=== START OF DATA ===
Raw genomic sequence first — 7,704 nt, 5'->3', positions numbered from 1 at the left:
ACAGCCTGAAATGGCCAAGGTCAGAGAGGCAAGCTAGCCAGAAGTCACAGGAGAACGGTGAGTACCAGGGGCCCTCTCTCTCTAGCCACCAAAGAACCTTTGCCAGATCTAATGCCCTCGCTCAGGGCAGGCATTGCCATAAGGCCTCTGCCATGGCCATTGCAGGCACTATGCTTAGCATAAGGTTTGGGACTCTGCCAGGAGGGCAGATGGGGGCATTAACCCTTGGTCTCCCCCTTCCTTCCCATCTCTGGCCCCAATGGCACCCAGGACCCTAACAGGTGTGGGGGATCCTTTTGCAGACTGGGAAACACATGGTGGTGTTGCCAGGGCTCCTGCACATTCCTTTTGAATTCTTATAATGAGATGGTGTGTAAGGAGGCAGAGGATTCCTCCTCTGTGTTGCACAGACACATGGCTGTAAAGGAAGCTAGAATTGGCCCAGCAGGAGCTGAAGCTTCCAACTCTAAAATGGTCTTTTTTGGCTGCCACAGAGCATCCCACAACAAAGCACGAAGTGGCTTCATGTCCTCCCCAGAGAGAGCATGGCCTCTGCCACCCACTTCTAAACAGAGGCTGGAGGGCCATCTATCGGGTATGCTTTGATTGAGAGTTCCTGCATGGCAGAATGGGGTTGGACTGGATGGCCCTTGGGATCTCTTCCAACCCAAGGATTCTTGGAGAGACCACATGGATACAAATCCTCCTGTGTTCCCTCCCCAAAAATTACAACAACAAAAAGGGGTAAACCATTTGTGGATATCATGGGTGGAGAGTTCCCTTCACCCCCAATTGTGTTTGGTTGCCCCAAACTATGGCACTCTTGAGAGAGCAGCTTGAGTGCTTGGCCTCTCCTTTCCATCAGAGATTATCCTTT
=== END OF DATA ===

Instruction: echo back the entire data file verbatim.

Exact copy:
Raw genomic sequence first — 7,704 nt, 5'->3', positions numbered from 1 at the left:
ACAGCCTGAAATGGCCAAGGTCAGAGAGGCAAGCTAGCCAGAAGTCACAGGAGAACGGTGAGTACCAGGGGCCCTCTCTCTCTAGCCACCAAAGAACCTTTGCCAGATCTAATGCCCTCGCTCAGGGCAGGCATTGCCATAAGGCCTCTGCCATGGCCATTGCAGGCACTATGCTTAGCATAAGGTTTGGGACTCTGCCAGGAGGGCAGATGGGGGCATTAACCCTTGGTCTCCCCCTTCCTTCCCATCTCTGGCCCCAATGGCACCCAGGACCCTAACAGGTGTGGGGGATCCTTTTGCAGACTGGGAAACACATGGTGGTGTTGCCAGGGCTCCTGCACATTCCTTTTGAATTCTTATAATGAGATGGTGTGTAAGGAGGCAGAGGATTCCTCCTCTGTGTTGCACAGACACATGGCTGTAAAGGAAGCTAGAATTGGCCCAGCAGGAGCTGAAGCTTCCAACTCTAAAATGGTCTTTTTTGGCTGCCACAGAGCATCCCACAACAAAGCACGAAGTGGCTTCATGTCCTCCCCAGAGAGAGCATGGCCTCTGCCACCCACTTCTAAACAGAGGCTGGAGGGCCATCTATCGGGTATGCTTTGATTGAGAGTTCCTGCATGGCAGAATGGGGTTGGACTGGATGGCCCTTGGGATCTCTTCCAACCCAAGGATTCTTGGAGAGACCACATGGATACAAATCCTCCTGTGTTCCCTCCCCAAAAATTACAACAACAAAAAGGGGTAAACCATTTGTGGATATCATGGGTGGAGAGTTCCCTTCACCCCCAATTGTGTTTGGTTGCCCCAAACTATGGCACTCTTGAGAGAGCAGCTTGAGTGCTTGGCCTCTCCTTTCCATCAGAGATTATCCTTT